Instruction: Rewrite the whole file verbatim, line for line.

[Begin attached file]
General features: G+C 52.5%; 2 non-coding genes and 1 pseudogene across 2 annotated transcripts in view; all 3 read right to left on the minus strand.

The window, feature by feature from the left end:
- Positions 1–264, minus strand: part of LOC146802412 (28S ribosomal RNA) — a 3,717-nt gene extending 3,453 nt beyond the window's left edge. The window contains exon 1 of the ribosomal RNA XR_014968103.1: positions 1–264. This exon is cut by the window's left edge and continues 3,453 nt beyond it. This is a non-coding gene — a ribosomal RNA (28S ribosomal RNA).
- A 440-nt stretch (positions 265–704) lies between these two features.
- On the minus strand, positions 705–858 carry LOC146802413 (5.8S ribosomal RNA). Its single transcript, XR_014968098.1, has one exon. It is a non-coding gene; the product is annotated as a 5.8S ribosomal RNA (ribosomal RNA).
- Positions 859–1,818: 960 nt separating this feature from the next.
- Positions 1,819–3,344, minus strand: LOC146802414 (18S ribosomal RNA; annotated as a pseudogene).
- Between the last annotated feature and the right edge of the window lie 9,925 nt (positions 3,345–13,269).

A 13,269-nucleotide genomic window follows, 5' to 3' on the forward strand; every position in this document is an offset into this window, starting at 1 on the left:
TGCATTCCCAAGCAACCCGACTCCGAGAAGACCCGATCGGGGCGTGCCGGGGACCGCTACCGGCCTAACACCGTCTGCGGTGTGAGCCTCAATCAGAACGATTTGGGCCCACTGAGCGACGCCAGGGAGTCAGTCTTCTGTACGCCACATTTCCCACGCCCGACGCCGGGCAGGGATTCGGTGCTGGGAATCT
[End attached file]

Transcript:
General features: G+C 52.5%; 2 non-coding genes and 1 pseudogene across 2 annotated transcripts in view; all 3 read right to left on the minus strand.

The window, feature by feature from the left end:
- Positions 1–264, minus strand: part of LOC146802412 (28S ribosomal RNA) — a 3,717-nt gene extending 3,453 nt beyond the window's left edge. The window contains exon 1 of the ribosomal RNA XR_014968103.1: positions 1–264. This exon is cut by the window's left edge and continues 3,453 nt beyond it. This is a non-coding gene — a ribosomal RNA (28S ribosomal RNA).
- A 440-nt stretch (positions 265–704) lies between these two features.
- On the minus strand, positions 705–858 carry LOC146802413 (5.8S ribosomal RNA). Its single transcript, XR_014968098.1, has one exon. It is a non-coding gene; the product is annotated as a 5.8S ribosomal RNA (ribosomal RNA).
- Positions 859–1,818: 960 nt separating this feature from the next.
- Positions 1,819–3,344, minus strand: LOC146802414 (18S ribosomal RNA; annotated as a pseudogene).
- Between the last annotated feature and the right edge of the window lie 9,925 nt (positions 3,345–13,269).

A 13,269-nucleotide genomic window follows, 5' to 3' on the forward strand; every position in this document is an offset into this window, starting at 1 on the left:
TGCATTCCCAAGCAACCCGACTCCGAGAAGACCCGATCGGGGCGTGCCGGGGACCGCTACCGGCCTAACACCGTCTGCGGTGTGAGCCTCAATCAGAACGATTTGGGCCCACTGAGCGACGCCAGGGAGTCAGTCTTCTGTACGCCACATTTCCCACGCCCGACGCCGGGCAGGGATTCGGTGCTGGGAATCT